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Election tampering is newest setback for internet freedom

Governments are bending the internet toward their own ends, Freedom House finds.

Freedom House gives the US a favorable ranking for internet freedoms, but election tampering helped lower its score.

Freedom House

It was another down year for freedom on the internet, a new report finds.

Of 63 countries studied, internet freedom worsened in 32 and got better in 13, according to the latest assessment from Freedom House, a nonprofit devoted to expanding those freedoms. Part of the problem: election tampering in the US and 17 other countries. 

"Governments around the world have dramatically increased their efforts to manipulate information on social media over the past year," the report said. The US was affected by a rise in "fabricated news articles," as well as divisive partisan vitriol and aggressive harassment of journalists, the report said. 

Freedom House found technology was being used aggressively to push agenda-driven information online. In 33 countries, including Venezuela, the Philippines and Turkey, "governments were found to employ armies of 'opinion shapers' to spread government views, drive particular agendas and counter government critics on social media," the report said. "Over the last few years, the practice has become significantly more widespread and technically sophisticated, with bots, propaganda producers, and fake news outlets exploiting social media and search algorithms to ensure high visibility and seamless integration with trusted content."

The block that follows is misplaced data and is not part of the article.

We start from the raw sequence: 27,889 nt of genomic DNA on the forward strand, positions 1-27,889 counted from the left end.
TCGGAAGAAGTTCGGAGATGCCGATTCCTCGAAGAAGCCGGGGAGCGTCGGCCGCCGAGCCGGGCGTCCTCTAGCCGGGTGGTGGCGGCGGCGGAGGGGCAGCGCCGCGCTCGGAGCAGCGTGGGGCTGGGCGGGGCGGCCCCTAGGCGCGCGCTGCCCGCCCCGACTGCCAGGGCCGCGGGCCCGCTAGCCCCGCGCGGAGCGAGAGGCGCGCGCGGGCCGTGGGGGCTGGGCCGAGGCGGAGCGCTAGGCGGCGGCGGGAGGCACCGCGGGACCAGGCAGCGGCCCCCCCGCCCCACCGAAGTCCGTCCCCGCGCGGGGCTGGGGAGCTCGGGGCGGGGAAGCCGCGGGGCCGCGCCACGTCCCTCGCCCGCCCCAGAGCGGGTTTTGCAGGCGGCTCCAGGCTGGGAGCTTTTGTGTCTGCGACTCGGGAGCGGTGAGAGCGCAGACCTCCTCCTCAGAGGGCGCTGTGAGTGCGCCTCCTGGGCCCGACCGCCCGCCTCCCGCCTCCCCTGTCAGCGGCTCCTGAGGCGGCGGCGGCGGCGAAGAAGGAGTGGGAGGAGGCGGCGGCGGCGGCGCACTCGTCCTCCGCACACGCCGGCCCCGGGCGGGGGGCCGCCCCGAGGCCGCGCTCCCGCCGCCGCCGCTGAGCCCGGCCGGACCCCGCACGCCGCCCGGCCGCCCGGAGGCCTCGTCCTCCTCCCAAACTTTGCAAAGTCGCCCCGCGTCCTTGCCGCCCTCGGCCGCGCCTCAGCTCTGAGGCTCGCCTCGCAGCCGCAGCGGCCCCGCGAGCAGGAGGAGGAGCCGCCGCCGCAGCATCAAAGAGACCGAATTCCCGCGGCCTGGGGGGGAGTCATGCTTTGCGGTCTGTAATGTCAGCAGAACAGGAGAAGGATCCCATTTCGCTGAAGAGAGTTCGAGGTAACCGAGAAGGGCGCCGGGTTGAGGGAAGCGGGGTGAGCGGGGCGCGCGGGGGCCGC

Freedom House is an independent watchdog "dedicated to the expansion of freedom and democracy" across the globe. It gets funding from Facebook, Yahoo, Google, Twitter, the US State Department and others. 

The US remains a place of relative online liberty, though it slipped a notch over the last year, the report said. China was the "worst abuser of internet freedom" for a third consecutive year. The situation in China worsened with a crackdown ahead of a meeting that opened Xi Jinping's second term as general secretary.

"The year's restrictions included official orders to delete all online references to a newly discovered species of beetle named after Xi, which the censors reportedly found offensive given the beetle's predatory nature," according to the report. The report also cited a stricter Chinese law obliging internet companies to register users under their real names and aid law enforcement investigations.